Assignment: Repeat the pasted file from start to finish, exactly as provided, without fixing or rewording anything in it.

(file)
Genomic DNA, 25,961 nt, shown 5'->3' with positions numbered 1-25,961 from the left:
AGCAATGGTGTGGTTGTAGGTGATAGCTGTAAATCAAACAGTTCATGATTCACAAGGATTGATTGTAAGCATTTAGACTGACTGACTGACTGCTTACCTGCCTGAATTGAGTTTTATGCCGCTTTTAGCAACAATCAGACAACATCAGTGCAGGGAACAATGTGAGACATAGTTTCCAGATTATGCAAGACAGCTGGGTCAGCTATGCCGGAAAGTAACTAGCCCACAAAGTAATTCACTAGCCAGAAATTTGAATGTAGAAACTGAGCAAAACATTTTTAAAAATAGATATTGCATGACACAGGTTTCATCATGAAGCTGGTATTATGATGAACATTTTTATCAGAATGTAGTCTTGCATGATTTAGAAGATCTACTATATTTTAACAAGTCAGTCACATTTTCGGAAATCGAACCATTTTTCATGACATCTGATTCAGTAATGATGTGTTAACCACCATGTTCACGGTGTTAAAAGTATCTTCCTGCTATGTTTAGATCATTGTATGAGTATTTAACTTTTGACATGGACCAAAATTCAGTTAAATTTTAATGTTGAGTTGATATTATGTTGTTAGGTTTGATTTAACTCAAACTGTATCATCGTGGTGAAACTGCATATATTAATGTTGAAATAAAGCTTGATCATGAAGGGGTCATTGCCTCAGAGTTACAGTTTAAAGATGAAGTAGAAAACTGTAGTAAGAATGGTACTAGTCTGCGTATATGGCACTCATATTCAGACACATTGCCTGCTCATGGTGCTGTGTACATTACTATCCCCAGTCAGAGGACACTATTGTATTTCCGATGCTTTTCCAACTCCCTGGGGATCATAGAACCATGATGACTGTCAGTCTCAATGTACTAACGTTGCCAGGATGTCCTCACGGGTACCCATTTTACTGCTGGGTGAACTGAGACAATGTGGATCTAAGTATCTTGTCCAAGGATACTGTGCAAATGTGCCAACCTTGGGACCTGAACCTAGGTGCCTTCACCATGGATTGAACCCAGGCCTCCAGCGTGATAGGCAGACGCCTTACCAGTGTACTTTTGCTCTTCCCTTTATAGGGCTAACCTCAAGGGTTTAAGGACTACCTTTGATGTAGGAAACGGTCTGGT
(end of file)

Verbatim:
Genomic DNA, 25,961 nt, shown 5'->3' with positions numbered 1-25,961 from the left:
AGCAATGGTGTGGTTGTAGGTGATAGCTGTAAATCAAACAGTTCATGATTCACAAGGATTGATTGTAAGCATTTAGACTGACTGACTGACTGCTTACCTGCCTGAATTGAGTTTTATGCCGCTTTTAGCAACAATCAGACAACATCAGTGCAGGGAACAATGTGAGACATAGTTTCCAGATTATGCAAGACAGCTGGGTCAGCTATGCCGGAAAGTAACTAGCCCACAAAGTAATTCACTAGCCAGAAATTTGAATGTAGAAACTGAGCAAAACATTTTTAAAAATAGATATTGCATGACACAGGTTTCATCATGAAGCTGGTATTATGATGAACATTTTTATCAGAATGTAGTCTTGCATGATTTAGAAGATCTACTATATTTTAACAAGTCAGTCACATTTTCGGAAATCGAACCATTTTTCATGACATCTGATTCAGTAATGATGTGTTAACCACCATGTTCACGGTGTTAAAAGTATCTTCCTGCTATGTTTAGATCATTGTATGAGTATTTAACTTTTGACATGGACCAAAATTCAGTTAAATTTTAATGTTGAGTTGATATTATGTTGTTAGGTTTGATTTAACTCAAACTGTATCATCGTGGTGAAACTGCATATATTAATGTTGAAATAAAGCTTGATCATGAAGGGGTCATTGCCTCAGAGTTACAGTTTAAAGATGAAGTAGAAAACTGTAGTAAGAATGGTACTAGTCTGCGTATATGGCACTCATATTCAGACACATTGCCTGCTCATGGTGCTGTGTACATTACTATCCCCAGTCAGAGGACACTATTGTATTTCCGATGCTTTTCCAACTCCCTGGGGATCATAGAACCATGATGACTGTCAGTCTCAATGTACTAACGTTGCCAGGATGTCCTCACGGGTACCCATTTTACTGCTGGGTGAACTGAGACAATGTGGATCTAAGTATCTTGTCCAAGGATACTGTGCAAATGTGCCAACCTTGGGACCTGAACCTAGGTGCCTTCACCATGGATTGAACCCAGGCCTCCAGCGTGATAGGCAGACGCCTTACCAGTGTACTTTTGCTCTTCCCTTTATAGGGCTAACCTCAAGGGTTTAAGGACTACCTTTGATGTAGGAAACGGTCTGGT